PETALING JAYA: Mohd Faisal Abdur Rani cut a quiet and steady figure as he resolutely picked up trash from among the bushes in a residential area.
He pulled out a tablet to input details of the waste he and other volunteers gathered, right down to the brand name of the plastic water bottles.
To some, it may seem like a tedious and unnecessary task.
But for Mohd Faisal, the data is invaluable to creating long-lasting impact.
“By collecting such data, we are able to create a more targeted waste campaign for the people in that particular community, ” he explained.
Mohd Faisal, 34, wears many hats as an environmental activist.
He is a Trash Hero Malaysia volunteer leader, a co-founder of a social enterprise who practises a zero-waste lifestyle.
He has been reducing waste sent to landfills.
In his first year as a zero-waste practitioner, he reprocessed a total of 685g of plastic waste.
But for him, going green is not just a personal choice but something he encourages others to do as well.
“People think ‘trash is not my problem, it is someone else’s problem.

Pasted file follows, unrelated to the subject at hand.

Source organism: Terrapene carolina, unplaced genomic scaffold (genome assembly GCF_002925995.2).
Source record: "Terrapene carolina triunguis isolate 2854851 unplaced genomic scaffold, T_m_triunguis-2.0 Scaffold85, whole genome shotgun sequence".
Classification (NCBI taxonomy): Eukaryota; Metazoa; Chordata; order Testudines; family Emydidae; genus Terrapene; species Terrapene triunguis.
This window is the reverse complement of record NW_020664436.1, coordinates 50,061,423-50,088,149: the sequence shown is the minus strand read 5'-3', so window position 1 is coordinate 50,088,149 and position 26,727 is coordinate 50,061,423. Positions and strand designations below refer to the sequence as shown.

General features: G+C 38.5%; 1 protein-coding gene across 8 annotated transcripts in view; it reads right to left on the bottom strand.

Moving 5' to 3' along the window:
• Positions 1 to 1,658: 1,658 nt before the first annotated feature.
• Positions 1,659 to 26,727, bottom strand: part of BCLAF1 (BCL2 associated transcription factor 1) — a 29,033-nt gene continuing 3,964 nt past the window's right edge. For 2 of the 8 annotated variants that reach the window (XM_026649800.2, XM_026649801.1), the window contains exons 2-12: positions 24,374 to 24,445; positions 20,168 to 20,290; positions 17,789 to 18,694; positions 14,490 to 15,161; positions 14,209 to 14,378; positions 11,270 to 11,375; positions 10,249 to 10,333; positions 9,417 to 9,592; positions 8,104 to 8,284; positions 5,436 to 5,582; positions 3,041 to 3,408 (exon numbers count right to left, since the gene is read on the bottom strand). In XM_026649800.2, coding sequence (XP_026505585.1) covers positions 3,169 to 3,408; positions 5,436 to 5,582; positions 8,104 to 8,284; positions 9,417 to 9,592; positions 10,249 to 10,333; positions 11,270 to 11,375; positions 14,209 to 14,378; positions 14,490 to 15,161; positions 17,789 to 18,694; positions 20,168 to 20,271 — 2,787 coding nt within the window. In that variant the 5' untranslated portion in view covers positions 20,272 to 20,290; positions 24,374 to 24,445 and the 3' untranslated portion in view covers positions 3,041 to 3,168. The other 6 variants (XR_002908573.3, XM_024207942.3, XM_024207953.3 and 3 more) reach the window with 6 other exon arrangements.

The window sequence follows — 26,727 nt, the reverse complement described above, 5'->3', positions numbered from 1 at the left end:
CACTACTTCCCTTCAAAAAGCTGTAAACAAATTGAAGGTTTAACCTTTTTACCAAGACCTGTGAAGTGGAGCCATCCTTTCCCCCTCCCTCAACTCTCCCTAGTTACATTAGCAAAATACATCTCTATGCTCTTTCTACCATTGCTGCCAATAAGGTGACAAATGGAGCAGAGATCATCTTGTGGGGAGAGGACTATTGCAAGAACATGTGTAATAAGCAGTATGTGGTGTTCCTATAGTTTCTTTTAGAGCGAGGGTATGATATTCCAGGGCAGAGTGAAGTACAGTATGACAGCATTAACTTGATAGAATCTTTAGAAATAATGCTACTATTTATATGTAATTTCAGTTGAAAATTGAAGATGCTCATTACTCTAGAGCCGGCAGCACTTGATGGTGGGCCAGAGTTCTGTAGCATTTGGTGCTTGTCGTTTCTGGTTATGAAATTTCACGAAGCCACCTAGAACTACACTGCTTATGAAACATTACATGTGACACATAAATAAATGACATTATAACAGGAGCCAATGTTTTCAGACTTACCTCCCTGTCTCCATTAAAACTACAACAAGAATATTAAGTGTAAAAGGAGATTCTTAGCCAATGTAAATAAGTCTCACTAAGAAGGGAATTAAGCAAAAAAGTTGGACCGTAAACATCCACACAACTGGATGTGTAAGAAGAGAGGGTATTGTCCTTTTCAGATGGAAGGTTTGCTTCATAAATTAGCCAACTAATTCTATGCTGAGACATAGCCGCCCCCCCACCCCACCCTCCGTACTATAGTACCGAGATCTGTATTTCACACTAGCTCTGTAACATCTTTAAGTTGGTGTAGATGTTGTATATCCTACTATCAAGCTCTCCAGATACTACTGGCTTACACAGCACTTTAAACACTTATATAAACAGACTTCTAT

“I’ve already paid my taxes, why should I have to clean up the trash?’, ” he said.
“It is hard to convince people who are not willing to change, but what I can do is to lead by example. Let my story become an inspiration for others.”
The biggest barrier to change, he said, is people’s ego.
“We are trying to change the ego mindset to an eco mindset.
“It is a slow process, but we clean up (the community) and we educate others.
“It’s not about inspiring the masses. I want to inspire a second person who will inspire the next, ” he said.
As such, Mohd Faisal fills up his schedule with talks and workshop engagements across the country about managing waste even when he was struggling with cancer treatment.
“I’ve been diagnosed with cancer twice in my life. In 2008 to 2010, I was diagnosed with first stage brain cancer.
“Last year, I underwent treatment for six months for first stage stomach cancer, ” he said.
But he said that his “green mission” has kept him active. And that it had helped him from feeling sorry for himself.
“I know that there is something bigger to fight for.
“The environment is not for us, it is for future generations. There is no point giving the best education to them if we cannot ensure they can live it (out).
“That’s what I’m fighting for – to ensure that future generations have a beautiful planet to live in and enjoy, ” he said.
For his efforts, Mohd Faisal is recognised as one of the 10 winners of Star Golden Hearts Award 2019, an annual award that celebrates everyday Malaysian unsung heroes.